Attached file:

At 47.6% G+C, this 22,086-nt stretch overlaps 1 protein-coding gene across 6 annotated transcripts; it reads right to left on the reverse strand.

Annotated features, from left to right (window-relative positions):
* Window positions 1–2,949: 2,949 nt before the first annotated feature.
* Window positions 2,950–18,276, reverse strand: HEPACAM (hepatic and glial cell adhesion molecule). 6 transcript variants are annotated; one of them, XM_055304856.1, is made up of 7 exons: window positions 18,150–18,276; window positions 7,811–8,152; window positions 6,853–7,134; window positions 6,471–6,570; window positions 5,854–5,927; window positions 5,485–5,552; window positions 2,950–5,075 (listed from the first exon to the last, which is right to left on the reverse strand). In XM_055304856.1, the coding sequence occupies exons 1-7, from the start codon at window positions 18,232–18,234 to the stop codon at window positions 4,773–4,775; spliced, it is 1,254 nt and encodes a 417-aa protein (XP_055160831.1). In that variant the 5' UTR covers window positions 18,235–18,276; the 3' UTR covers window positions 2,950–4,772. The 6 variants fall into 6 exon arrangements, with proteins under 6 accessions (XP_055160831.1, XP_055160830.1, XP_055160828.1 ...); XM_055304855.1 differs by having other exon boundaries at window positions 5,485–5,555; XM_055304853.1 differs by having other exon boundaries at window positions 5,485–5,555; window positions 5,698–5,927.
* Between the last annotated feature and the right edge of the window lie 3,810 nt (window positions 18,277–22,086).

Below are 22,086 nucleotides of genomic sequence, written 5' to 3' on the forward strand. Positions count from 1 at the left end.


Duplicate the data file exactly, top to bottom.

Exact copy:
At 47.6% G+C, this 22,086-nt stretch overlaps 1 protein-coding gene across 6 annotated transcripts; it reads right to left on the reverse strand.

Annotated features, from left to right (window-relative positions):
* Window positions 1–2,949: 2,949 nt before the first annotated feature.
* Window positions 2,950–18,276, reverse strand: HEPACAM (hepatic and glial cell adhesion molecule). 6 transcript variants are annotated; one of them, XM_055304856.1, is made up of 7 exons: window positions 18,150–18,276; window positions 7,811–8,152; window positions 6,853–7,134; window positions 6,471–6,570; window positions 5,854–5,927; window positions 5,485–5,552; window positions 2,950–5,075 (listed from the first exon to the last, which is right to left on the reverse strand). In XM_055304856.1, the coding sequence occupies exons 1-7, from the start codon at window positions 18,232–18,234 to the stop codon at window positions 4,773–4,775; spliced, it is 1,254 nt and encodes a 417-aa protein (XP_055160831.1). In that variant the 5' UTR covers window positions 18,235–18,276; the 3' UTR covers window positions 2,950–4,772. The 6 variants fall into 6 exon arrangements, with proteins under 6 accessions (XP_055160831.1, XP_055160830.1, XP_055160828.1 ...); XM_055304855.1 differs by having other exon boundaries at window positions 5,485–5,555; XM_055304853.1 differs by having other exon boundaries at window positions 5,485–5,555; window positions 5,698–5,927.
* Between the last annotated feature and the right edge of the window lie 3,810 nt (window positions 18,277–22,086).

Below are 22,086 nucleotides of genomic sequence, written 5' to 3' on the forward strand. Positions count from 1 at the left end.